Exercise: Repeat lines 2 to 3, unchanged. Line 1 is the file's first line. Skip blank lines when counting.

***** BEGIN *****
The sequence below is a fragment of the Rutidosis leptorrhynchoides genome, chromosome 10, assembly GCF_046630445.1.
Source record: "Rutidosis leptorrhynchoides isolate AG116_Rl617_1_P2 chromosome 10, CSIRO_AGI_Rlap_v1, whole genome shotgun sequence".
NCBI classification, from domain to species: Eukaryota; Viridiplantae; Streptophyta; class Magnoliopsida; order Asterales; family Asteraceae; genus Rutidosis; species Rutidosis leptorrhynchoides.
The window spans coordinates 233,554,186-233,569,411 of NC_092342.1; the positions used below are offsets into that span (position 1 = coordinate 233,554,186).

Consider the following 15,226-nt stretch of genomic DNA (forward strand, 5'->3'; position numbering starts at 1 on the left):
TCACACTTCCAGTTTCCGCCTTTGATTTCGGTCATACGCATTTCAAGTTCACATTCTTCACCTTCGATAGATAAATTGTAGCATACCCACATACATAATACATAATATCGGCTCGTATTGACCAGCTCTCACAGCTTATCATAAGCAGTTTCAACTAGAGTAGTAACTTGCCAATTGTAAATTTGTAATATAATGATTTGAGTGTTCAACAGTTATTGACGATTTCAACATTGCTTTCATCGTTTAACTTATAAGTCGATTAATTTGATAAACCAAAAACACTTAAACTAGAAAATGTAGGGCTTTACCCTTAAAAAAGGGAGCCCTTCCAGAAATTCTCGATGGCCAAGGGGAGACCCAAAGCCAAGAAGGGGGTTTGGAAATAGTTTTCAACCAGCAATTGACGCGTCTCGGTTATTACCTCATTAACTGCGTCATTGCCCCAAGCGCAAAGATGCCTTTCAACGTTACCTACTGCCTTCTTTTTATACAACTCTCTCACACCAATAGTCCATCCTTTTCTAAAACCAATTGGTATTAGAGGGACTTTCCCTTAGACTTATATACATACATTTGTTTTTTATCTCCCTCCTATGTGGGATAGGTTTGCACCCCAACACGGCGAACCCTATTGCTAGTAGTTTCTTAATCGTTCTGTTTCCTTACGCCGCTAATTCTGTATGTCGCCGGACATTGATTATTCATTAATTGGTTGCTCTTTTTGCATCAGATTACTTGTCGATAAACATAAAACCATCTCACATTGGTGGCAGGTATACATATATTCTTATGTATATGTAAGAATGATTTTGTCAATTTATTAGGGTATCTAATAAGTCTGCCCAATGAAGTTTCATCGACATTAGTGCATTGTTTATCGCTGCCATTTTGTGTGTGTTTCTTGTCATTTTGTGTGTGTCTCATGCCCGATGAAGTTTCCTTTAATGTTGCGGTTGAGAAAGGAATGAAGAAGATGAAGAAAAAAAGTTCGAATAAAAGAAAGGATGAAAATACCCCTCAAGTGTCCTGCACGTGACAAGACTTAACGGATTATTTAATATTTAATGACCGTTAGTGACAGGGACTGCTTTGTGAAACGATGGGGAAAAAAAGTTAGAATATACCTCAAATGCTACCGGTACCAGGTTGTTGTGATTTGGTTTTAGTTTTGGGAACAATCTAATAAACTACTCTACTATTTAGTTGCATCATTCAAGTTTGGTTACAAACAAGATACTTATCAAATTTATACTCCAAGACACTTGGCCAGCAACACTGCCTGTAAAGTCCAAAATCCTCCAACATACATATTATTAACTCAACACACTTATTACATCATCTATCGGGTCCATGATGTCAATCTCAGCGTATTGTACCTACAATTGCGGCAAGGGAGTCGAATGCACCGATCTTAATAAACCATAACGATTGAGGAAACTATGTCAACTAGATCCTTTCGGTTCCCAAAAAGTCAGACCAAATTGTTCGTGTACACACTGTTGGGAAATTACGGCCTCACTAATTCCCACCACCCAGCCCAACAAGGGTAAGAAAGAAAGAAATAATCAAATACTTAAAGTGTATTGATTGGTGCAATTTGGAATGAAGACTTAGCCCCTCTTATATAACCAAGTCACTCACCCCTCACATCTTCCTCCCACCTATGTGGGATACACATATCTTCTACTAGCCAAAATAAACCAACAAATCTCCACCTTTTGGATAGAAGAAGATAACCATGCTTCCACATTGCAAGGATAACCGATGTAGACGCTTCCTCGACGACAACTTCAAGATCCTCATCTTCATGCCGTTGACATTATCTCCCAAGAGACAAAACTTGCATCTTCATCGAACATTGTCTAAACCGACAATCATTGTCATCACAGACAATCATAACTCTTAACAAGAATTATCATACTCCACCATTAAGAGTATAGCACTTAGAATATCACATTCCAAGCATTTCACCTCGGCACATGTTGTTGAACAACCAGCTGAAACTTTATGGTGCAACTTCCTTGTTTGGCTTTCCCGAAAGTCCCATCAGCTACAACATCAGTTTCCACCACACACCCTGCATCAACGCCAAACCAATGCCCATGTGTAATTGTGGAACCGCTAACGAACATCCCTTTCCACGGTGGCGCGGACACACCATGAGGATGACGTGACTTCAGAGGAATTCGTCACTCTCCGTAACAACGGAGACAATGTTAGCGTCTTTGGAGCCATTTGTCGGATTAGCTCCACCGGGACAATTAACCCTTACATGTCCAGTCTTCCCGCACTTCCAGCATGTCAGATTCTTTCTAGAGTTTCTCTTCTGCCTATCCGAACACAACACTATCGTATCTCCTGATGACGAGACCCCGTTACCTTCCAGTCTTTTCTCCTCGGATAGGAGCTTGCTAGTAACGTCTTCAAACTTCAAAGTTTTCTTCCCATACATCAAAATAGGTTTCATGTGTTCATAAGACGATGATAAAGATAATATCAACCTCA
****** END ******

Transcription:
Source record: "Rutidosis leptorrhynchoides isolate AG116_Rl617_1_P2 chromosome 10, CSIRO_AGI_Rlap_v1, whole genome shotgun sequence".
NCBI classification, from domain to species: Eukaryota; Viridiplantae; Streptophyta; class Magnoliopsida; order Asterales; family Asteraceae; genus Rutidosis; species Rutidosis leptorrhynchoides.